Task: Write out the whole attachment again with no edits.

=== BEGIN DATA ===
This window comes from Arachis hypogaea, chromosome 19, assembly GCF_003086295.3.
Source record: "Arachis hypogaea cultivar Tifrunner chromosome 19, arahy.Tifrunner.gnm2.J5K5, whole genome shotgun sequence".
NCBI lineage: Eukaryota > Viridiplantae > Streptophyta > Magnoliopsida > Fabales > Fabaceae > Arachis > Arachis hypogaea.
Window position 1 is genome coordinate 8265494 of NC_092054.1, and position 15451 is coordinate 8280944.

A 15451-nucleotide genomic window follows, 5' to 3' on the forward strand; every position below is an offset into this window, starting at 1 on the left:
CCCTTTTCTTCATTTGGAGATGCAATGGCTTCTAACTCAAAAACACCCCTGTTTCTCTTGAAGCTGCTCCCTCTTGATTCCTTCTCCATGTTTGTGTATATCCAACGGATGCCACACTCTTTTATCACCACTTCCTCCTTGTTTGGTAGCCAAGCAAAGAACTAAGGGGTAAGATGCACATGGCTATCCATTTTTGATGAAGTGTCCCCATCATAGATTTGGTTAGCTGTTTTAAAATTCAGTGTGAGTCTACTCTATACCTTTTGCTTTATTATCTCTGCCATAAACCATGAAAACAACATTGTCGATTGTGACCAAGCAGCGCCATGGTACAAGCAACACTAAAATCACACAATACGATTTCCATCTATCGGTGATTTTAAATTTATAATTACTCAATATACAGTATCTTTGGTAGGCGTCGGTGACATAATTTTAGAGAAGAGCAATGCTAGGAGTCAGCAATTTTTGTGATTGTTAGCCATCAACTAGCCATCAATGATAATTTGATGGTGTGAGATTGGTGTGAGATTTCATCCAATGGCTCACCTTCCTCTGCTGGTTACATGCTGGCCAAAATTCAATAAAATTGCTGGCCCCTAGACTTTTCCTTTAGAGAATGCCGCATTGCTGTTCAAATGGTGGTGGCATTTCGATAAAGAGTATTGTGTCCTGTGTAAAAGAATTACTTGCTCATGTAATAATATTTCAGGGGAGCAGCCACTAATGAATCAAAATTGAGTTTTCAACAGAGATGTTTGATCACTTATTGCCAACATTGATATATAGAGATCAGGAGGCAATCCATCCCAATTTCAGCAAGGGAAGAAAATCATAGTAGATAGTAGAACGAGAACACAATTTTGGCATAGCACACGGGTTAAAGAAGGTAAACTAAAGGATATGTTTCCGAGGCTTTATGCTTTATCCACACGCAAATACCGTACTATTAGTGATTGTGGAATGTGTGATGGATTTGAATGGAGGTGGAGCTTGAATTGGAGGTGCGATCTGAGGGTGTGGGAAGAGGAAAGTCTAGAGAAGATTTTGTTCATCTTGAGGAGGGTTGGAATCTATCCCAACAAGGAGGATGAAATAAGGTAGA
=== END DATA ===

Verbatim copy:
This window comes from Arachis hypogaea, chromosome 19, assembly GCF_003086295.3.
Source record: "Arachis hypogaea cultivar Tifrunner chromosome 19, arahy.Tifrunner.gnm2.J5K5, whole genome shotgun sequence".
NCBI lineage: Eukaryota > Viridiplantae > Streptophyta > Magnoliopsida > Fabales > Fabaceae > Arachis > Arachis hypogaea.
Window position 1 is genome coordinate 8265494 of NC_092054.1, and position 15451 is coordinate 8280944.

A 15451-nucleotide genomic window follows, 5' to 3' on the forward strand; every position below is an offset into this window, starting at 1 on the left:
CCCTTTTCTTCATTTGGAGATGCAATGGCTTCTAACTCAAAAACACCCCTGTTTCTCTTGAAGCTGCTCCCTCTTGATTCCTTCTCCATGTTTGTGTATATCCAACGGATGCCACACTCTTTTATCACCACTTCCTCCTTGTTTGGTAGCCAAGCAAAGAACTAAGGGGTAAGATGCACATGGCTATCCATTTTTGATGAAGTGTCCCCATCATAGATTTGGTTAGCTGTTTTAAAATTCAGTGTGAGTCTACTCTATACCTTTTGCTTTATTATCTCTGCCATAAACCATGAAAACAACATTGTCGATTGTGACCAAGCAGCGCCATGGTACAAGCAACACTAAAATCACACAATACGATTTCCATCTATCGGTGATTTTAAATTTATAATTACTCAATATACAGTATCTTTGGTAGGCGTCGGTGACATAATTTTAGAGAAGAGCAATGCTAGGAGTCAGCAATTTTTGTGATTGTTAGCCATCAACTAGCCATCAATGATAATTTGATGGTGTGAGATTGGTGTGAGATTTCATCCAATGGCTCACCTTCCTCTGCTGGTTACATGCTGGCCAAAATTCAATAAAATTGCTGGCCCCTAGACTTTTCCTTTAGAGAATGCCGCATTGCTGTTCAAATGGTGGTGGCATTTCGATAAAGAGTATTGTGTCCTGTGTAAAAGAATTACTTGCTCATGTAATAATATTTCAGGGGAGCAGCCACTAATGAATCAAAATTGAGTTTTCAACAGAGATGTTTGATCACTTATTGCCAACATTGATATATAGAGATCAGGAGGCAATCCATCCCAATTTCAGCAAGGGAAGAAAATCATAGTAGATAGTAGAACGAGAACACAATTTTGGCATAGCACACGGGTTAAAGAAGGTAAACTAAAGGATATGTTTCCGAGGCTTTATGCTTTATCCACACGCAAATACCGTACTATTAGTGATTGTGGAATGTGTGATGGATTTGAATGGAGGTGGAGCTTGAATTGGAGGTGCGATCTGAGGGTGTGGGAAGAGGAAAGTCTAGAGAAGATTTTGTTCATCTTGAGGAGGGTTGGAATCTATCCCAACAAGGAGGATGAAATAAGGTAGA